story was incredible--with challenges and obstacles that make you wonder how these people ever survived. In relating that to my own experiences, I still ponder over the years that our service members spent as POWs in Vietnam. But the torture they endured didn't hit home until I was in Saigon earlier this year, touring the Cu Chi tunnels, the elaborate underground network that the Viet Cong built around Saigon. I will not describe the various means of torture for soldiers on the ground, as they fell into holes. But suffice it to say, it was a miracle that anyone ever survived and, sadly, most didn't, dying a slow, horrifying slow death. (I knew a lot about the torture methods, but was never "up close and personal" to them.)
When you look at what has happened to others, some of the things in one's own life pale in comparison. When you get to witness history--I was in Germany on Nov 9, 1989, when the Berlin Wall came down, and yes, I have pieces of the wall--you realize how fortunate we are in this country. I realize this has gotten off topic, but for me, it relates to everything. So ignore the tangent if you like.
Probably what I want to say is: Every person is way more than a test score, and it is somewhat sad that it is the only thing that is seriously considered, whether you are going for law school, etc. But, as Abraham Lincoln said, sitting on the end of his bed, "We are all born equal; after that, you're on your own."
We all have a story to tell--YOU have a story and it is non fiction! What we think may be mundane to someone could be the next NYT's bestseller. Yes, I have done some amazing things in my life, and have been fortunate to have achieved some "firsts" as well. And I have those "firsts" thanks to the time period in which I was living (that "being in the right place at the right time" I previously mentioned). I am thankful for the comments I receive from people; so please don't think that I am dismissing your use of the word "incredible" to describe my life--I am definitely not. I think, rather, that when someone describes my life using that word, it makes me stop to think how fortunate I have been, to have had parents who instilled in us children values that I live by today, and to be grateful for all that. If you ever get to travel outside the U.S., you realize this, how lucky we are here. (Having said that, I think Paris would be a great place to retire, too!)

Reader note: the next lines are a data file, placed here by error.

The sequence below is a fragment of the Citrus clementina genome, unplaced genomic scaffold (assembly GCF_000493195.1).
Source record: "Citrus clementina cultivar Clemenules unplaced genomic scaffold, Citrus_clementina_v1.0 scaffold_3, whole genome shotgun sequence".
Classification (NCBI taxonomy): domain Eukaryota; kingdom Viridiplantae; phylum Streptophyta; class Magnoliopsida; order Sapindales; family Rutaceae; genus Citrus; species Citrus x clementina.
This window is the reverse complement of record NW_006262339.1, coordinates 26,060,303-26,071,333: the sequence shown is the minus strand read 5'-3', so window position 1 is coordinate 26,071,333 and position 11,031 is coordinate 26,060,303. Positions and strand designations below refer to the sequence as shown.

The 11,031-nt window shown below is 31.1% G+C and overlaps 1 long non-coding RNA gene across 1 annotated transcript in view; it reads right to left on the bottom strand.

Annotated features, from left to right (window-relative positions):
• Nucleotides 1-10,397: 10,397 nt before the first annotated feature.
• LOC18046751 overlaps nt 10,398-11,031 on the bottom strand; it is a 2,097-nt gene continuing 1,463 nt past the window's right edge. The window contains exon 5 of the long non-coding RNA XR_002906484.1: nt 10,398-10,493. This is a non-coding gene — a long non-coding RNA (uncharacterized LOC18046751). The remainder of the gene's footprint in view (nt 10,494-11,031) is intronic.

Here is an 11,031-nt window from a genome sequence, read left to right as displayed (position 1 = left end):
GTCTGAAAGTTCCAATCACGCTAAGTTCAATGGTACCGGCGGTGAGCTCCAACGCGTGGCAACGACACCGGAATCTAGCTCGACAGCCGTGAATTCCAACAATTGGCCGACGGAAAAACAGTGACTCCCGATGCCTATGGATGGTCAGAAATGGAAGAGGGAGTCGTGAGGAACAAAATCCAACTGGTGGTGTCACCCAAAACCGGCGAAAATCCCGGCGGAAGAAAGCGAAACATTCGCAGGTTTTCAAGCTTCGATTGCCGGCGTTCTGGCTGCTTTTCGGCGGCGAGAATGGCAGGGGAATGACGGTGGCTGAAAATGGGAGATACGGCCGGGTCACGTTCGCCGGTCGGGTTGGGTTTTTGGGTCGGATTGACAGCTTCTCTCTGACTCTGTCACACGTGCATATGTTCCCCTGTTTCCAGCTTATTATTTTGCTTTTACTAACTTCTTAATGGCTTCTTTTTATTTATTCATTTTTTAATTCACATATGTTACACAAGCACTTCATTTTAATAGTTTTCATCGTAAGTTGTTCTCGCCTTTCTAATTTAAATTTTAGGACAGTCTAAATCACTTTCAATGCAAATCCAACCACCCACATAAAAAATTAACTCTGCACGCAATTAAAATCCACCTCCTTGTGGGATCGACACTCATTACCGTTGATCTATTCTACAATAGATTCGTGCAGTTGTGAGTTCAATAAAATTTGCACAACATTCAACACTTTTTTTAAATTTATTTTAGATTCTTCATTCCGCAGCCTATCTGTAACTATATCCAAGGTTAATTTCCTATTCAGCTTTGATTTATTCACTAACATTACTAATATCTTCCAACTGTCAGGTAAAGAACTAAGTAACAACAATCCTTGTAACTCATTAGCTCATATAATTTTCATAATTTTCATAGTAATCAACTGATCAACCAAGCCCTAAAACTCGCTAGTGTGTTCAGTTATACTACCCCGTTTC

I used to think my mother's stories should have been made into a book. She was a WWII Army nurse, and I have to say, the stories she had to tell about her time in the military in Europe, and the austere living conditions she endured, not to mention the bombing raids, were amazing. (I wish I had captured them on paper; I only remember a few of them. She was stationed at the same hospital when Patton was brought in.) I never realized that my mother had the story-telling skills of a Garrison Keillor.
I will end with a funny story she told us. Upon arriving in England (she hated it there, coming from hot Texas, and was mad she couldn't get grits), she and other nurses were filling out a bunch of forms. When she got to the box on nationality, she wrote down, "Texan." The nurse next to her said, "That's not a nationality. You need to write in "American." My mother then said, (and I am sure she said this with a straight face in her Texas drawl), "Darlin', where I come from, Texas IS a country, which makes me Texan. And what history book did you read?" We all still laugh at that.There is a growing feeling that perhaps Texas is really another country, a place where the skies, the disasters, the diamonds, the politicians, the women, the fortunes, the football players and the murders are all bigger than anywhere else.